It always amuses me to see people emphatically write the statement, “Blogs Are Dead;” not only because this battle cry is usually posted on (you guessed it!) a BLOG, but also because it is a blanket statement that is neither tested nor really understood. I question whether these media mavens really know what a blog is; if they did, one might not be so quick to speak. Calling blogging dead is no more accurate than calling the power of placing cute animals into videos, overrated.
This is simply a stab in the dark from opportunists looking to uncover the next big thing online; it is certainly not a revelation from content marketers who actually do the dirty blogging work.
So usher in the time of blogs – a bright and bouncy place displaying team photos and expert advice. It was a heyday of hilarity in the beginning. Now, those brands that don’t leave content generation to experts and attempt to “Intern Out” the work, are killing blogs in one of two ways: by either over-stuffing their blog with irrelevant BS and keywords, or under-serving their strategy with infrequent and sporadic posting that doesn’t leave enough of an impression to pull viewers in regularly.
Blogs should be built to stimulate. Stimulate the mind. Stimulate the heart. Stimulate laughter, or stimulate action (the holy grail of blogging). In a constant effort to hold attention – a larger topic that we’ll save for later – content strategists needed to play with the presentation of information if to have any hope of audience retention (let alone action). It was in this transformation from “ranty novels” to imagery worth a thousand words, and inspirational Calls-to-Action, that everyone threw up their hands and declared the blogging game over. “How could good content possibly include pictures of cats?!?” the experts cried.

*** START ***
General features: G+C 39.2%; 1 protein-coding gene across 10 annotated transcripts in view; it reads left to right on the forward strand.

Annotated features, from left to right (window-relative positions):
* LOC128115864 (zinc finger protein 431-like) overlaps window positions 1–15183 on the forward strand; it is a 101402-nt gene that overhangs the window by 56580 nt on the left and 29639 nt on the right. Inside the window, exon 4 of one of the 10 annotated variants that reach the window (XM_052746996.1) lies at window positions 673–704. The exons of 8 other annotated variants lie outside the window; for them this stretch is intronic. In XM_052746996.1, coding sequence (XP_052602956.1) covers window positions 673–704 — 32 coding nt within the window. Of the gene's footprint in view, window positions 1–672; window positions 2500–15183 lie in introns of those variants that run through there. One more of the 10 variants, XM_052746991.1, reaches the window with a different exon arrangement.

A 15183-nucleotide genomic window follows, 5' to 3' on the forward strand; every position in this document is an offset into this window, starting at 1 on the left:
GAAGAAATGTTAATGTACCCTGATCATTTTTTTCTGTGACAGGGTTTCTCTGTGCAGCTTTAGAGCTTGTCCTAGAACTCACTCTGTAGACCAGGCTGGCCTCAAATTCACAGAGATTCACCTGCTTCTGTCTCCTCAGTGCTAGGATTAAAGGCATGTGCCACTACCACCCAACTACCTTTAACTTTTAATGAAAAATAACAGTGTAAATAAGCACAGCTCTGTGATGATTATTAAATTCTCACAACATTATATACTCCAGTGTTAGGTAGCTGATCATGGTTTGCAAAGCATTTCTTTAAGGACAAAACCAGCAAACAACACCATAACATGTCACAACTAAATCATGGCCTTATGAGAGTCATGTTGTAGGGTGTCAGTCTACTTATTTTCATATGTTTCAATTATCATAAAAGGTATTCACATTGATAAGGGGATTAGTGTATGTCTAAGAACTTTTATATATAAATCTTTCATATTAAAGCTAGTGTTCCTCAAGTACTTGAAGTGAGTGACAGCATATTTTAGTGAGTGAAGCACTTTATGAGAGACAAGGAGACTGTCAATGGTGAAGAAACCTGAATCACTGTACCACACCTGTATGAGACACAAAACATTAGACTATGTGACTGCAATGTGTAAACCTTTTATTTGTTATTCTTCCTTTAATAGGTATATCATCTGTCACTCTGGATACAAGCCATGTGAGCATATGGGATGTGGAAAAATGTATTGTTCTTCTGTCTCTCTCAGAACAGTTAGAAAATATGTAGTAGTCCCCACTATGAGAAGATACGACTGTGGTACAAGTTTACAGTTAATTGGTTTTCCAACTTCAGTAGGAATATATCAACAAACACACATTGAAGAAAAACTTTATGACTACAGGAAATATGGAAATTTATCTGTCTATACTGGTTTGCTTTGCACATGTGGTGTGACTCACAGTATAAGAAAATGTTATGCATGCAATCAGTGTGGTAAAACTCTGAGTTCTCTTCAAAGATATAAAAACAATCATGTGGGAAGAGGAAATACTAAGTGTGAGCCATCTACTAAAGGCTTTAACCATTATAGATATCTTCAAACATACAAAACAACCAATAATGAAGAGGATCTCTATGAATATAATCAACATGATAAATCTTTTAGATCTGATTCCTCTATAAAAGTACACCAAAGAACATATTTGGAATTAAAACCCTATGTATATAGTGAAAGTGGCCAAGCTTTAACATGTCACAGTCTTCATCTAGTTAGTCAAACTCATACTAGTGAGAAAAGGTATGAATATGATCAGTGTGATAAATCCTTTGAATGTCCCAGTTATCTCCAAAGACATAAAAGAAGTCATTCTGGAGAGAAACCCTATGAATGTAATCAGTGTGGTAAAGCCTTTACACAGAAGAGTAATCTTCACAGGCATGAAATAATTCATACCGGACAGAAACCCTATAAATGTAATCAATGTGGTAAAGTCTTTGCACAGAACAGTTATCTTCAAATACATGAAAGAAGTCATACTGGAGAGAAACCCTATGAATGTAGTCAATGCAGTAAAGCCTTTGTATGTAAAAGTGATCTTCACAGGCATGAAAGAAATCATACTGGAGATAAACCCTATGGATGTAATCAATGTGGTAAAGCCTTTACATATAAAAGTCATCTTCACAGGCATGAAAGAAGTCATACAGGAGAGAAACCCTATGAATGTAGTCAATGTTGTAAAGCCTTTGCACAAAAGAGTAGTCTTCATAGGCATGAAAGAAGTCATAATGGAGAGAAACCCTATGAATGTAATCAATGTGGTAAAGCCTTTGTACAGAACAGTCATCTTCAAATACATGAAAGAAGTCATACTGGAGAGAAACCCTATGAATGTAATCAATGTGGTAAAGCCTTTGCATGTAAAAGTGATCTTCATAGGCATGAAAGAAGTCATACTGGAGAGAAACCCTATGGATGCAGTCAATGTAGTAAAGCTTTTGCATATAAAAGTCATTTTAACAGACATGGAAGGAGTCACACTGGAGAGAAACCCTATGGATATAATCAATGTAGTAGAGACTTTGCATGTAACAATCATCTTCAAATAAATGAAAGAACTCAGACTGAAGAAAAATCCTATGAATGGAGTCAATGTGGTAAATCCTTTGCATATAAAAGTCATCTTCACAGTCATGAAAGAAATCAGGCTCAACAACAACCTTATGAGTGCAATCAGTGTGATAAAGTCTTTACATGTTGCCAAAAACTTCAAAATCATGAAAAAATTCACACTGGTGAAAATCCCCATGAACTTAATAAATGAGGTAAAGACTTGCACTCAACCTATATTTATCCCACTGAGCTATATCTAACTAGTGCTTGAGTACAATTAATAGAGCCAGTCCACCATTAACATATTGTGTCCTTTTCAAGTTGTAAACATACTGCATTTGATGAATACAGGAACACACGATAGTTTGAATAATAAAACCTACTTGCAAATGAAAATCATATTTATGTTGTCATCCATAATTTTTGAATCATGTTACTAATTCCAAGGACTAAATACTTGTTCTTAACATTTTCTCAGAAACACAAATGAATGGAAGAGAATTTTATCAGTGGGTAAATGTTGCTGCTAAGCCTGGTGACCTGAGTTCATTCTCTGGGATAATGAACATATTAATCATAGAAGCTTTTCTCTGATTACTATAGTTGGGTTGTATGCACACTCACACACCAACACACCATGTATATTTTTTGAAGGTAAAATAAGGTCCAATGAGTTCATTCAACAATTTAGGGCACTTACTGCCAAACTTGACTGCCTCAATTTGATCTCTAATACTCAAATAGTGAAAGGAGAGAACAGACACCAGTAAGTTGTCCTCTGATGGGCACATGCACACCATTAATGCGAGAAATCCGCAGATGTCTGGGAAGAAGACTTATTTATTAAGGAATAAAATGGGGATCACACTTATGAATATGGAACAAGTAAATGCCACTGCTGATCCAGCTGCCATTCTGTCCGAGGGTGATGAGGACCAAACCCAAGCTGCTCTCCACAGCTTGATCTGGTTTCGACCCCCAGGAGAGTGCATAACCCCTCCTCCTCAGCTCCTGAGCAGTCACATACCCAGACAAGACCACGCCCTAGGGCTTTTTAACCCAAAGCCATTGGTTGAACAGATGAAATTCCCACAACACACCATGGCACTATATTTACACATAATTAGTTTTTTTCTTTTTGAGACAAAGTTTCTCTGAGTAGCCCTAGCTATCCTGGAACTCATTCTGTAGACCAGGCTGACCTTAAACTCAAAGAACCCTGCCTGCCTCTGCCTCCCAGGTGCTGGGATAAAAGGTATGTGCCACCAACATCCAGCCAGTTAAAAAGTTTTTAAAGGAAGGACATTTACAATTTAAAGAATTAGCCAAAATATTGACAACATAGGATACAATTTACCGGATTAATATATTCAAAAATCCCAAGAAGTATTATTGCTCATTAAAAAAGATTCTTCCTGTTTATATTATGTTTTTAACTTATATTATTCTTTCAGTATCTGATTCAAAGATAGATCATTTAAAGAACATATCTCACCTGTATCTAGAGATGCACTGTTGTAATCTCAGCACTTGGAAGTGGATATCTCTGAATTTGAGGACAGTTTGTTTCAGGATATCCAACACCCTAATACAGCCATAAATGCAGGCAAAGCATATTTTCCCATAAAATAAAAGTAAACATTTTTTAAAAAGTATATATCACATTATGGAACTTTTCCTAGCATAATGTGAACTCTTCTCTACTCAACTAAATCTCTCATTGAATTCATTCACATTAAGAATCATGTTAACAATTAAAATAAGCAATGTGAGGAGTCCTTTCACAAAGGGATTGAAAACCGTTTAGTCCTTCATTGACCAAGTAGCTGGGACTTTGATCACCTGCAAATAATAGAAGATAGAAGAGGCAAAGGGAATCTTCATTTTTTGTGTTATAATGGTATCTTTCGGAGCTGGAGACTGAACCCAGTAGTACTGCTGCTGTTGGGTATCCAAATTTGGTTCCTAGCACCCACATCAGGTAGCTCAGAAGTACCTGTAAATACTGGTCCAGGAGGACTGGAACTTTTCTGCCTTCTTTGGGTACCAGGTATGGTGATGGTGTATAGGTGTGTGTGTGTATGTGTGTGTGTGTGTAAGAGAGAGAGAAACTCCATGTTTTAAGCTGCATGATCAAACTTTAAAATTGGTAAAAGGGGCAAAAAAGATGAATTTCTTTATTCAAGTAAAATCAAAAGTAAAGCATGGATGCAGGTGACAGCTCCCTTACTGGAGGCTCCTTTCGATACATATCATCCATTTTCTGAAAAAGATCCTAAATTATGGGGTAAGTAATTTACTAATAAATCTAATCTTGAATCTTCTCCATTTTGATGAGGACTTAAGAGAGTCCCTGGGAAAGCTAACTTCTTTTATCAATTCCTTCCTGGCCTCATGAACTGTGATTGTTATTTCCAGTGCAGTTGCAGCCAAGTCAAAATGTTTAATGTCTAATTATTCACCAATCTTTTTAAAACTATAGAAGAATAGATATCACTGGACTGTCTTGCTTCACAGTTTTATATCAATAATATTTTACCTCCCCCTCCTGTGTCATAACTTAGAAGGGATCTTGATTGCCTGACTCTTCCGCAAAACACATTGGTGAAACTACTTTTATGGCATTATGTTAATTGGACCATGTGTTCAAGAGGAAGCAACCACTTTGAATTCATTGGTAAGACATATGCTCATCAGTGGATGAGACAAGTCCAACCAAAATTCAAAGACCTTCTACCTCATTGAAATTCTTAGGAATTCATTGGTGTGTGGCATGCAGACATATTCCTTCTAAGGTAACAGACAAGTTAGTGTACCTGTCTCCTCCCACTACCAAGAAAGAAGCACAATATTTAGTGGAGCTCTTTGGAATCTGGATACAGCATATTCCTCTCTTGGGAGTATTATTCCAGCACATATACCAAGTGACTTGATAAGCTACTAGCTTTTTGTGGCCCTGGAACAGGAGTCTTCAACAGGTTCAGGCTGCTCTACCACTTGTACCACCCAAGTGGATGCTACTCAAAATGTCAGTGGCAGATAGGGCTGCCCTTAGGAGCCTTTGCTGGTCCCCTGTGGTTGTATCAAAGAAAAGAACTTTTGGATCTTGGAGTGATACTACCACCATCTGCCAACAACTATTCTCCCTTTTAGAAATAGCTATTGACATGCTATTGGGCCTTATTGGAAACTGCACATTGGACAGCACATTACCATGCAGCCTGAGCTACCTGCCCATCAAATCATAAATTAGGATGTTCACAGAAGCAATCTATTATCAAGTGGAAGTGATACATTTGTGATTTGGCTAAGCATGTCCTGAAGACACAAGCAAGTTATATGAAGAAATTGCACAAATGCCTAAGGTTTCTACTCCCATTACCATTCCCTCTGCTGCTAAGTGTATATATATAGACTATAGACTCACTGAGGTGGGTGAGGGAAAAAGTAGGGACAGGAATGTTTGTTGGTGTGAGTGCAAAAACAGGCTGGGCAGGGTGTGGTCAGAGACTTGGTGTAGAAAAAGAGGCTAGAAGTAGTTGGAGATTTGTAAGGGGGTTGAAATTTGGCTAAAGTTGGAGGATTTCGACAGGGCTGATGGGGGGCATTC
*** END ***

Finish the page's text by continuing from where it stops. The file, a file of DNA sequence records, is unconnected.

Of course I can see how Ninja-Media-Expert-Social-Sherpas (is that what they call themselves these days?) could easily mistake the birth of personal content for the death of blogging. I was sad to see your cousin Nick’s 1,500 word diatribes on D&D fade into oblivion as much as the next guy, but is that really the standard by which we’re measuring the loss of blogging? Just because some bloggers don’t make it, does that really mean there is no need for blogging at all?
Our A.D.D. sufferers are online right now demanding a constant rotation of new videos and pictures, our scholars still search for thick text-based articles, and our fussy viewers demand video & imagery embedded within longer text. It sure would be great if we could somehow categorize all of this content by what it has to do with … so, unless you have a better idea, I think we will just keep calling these content treasure troves, BLOGS. You may not like that this power to educate and inspire is now available to brands as easily as it is to scrapbooking moms and gamer geeks, but that doesn’t mean we pack up all our blogging tools and go home.
Whether it be a site to aggregate the content written by many (ie. Mashable, FastCo) – or a home for brands to present their story – blogs are alive and well. In lieu of flowers, just stop spreading rumors. My general rule is trust the guy doing the work, not the one talking about it.